I have discovered an unexpected outcome of access to Readex databases. I knew they boosted the quality of student research and facilitated our teaching of research skills. But something more powerful turned out to be happening. It was a phenomenon more subtle than the pedagogical objectives I had so long been measuring and celebrating.

What was happening? Students' dearest convictions were being tested. Their deepest sense of what the Alamo means or the prestige of the Texas Rangers or the commitment of Texas to slavery or the presumed triumph of the end of Reconstruction or the role of San Antonio in the Mexican Revolution was tested by their swift and independent access to America’s Historical Newspapers.

Testing Convictions: The Power of Readex in the Classroom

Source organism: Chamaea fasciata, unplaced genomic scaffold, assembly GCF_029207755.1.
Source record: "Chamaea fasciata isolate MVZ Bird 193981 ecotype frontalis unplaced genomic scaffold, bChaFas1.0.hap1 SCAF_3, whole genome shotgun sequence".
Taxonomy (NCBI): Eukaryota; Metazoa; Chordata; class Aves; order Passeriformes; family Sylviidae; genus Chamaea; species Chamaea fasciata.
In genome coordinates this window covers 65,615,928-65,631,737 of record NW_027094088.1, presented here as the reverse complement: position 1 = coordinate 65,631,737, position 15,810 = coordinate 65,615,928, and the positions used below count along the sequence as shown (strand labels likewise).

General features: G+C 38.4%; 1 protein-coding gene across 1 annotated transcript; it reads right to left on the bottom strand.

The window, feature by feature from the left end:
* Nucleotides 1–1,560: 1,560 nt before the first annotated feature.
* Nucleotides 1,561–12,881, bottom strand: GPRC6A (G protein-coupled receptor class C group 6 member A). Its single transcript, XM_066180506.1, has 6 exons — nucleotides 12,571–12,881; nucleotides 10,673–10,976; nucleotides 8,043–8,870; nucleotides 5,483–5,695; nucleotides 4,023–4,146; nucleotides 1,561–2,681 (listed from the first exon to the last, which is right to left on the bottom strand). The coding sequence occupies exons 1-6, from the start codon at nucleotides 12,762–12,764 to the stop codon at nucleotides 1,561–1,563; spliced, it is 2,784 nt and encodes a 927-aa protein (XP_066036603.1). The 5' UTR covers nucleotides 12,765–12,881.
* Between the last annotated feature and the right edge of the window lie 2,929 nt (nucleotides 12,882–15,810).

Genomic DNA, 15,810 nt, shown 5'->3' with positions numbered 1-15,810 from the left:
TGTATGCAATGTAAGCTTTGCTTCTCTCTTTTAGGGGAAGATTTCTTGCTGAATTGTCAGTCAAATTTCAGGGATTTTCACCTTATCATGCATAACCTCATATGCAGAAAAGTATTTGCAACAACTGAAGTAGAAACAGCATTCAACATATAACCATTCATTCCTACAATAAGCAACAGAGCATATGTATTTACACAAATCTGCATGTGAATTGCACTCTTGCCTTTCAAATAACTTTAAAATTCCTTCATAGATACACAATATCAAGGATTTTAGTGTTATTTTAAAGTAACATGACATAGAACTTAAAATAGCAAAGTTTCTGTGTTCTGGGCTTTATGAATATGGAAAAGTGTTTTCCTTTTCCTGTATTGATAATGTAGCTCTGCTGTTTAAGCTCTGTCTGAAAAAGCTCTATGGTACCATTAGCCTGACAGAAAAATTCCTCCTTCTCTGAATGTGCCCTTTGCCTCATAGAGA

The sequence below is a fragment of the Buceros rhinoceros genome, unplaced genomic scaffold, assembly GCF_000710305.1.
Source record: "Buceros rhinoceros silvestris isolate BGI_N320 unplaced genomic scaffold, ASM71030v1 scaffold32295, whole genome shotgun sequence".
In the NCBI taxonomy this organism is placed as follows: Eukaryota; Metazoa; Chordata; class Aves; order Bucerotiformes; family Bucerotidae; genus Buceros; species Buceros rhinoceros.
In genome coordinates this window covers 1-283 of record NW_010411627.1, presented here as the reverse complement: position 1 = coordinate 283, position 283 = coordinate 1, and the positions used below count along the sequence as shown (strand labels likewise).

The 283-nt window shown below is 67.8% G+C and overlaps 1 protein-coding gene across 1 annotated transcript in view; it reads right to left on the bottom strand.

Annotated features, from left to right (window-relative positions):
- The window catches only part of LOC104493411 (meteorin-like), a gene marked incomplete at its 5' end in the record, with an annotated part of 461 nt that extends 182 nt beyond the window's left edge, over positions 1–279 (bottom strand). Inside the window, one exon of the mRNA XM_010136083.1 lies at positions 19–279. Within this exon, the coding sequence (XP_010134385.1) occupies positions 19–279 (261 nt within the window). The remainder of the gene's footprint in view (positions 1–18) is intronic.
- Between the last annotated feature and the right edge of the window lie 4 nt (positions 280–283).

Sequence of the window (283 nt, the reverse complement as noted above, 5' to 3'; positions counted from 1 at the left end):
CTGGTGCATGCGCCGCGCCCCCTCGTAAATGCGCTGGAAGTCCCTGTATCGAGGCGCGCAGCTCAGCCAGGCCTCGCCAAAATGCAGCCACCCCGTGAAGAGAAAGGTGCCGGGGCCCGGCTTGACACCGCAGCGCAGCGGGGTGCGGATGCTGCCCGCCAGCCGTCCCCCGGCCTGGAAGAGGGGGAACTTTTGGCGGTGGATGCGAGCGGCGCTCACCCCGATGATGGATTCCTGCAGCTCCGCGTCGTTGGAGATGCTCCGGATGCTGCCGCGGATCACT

Anti-Slavery Activists, New York Politics, and Formation of the Republican Party: Selected Items from Afro-Americana Imprints, 1535-1922

One hundred and sixty years ago, on July 6, 1854, the first official party convention of the Republican Party was held in Jackson, Michigan. The party was founded in the Northern states by, among others, anti-slavery activists and ex-Whigs who opposed the Kansas-Nebraska Act. The Whig Party, established in 1833, had become divided over the question of whether to allow the expansion of slavery into the territories. By 1855 the party was collapsing as many of its members joined the new Republican Party or the American Party, which had formed that year around the anti-immigrant and anti-Catholic movement known as the Know-Nothings.  

United States Senatorial Question (1855)
Speeches Delivered in the Assembly of the State of New-York...in Exposition of the Oaths, Obligations, and Rituals of the Know-Nothings, during the Debate on the United States Senatorial Question, February 1, 2, 3, 5 and 6, 1855
Anti-Slavery Activists, New York Politics, and Formation of the Republican Party: Selected Items from Afro-Americana Imprints, 1535-1922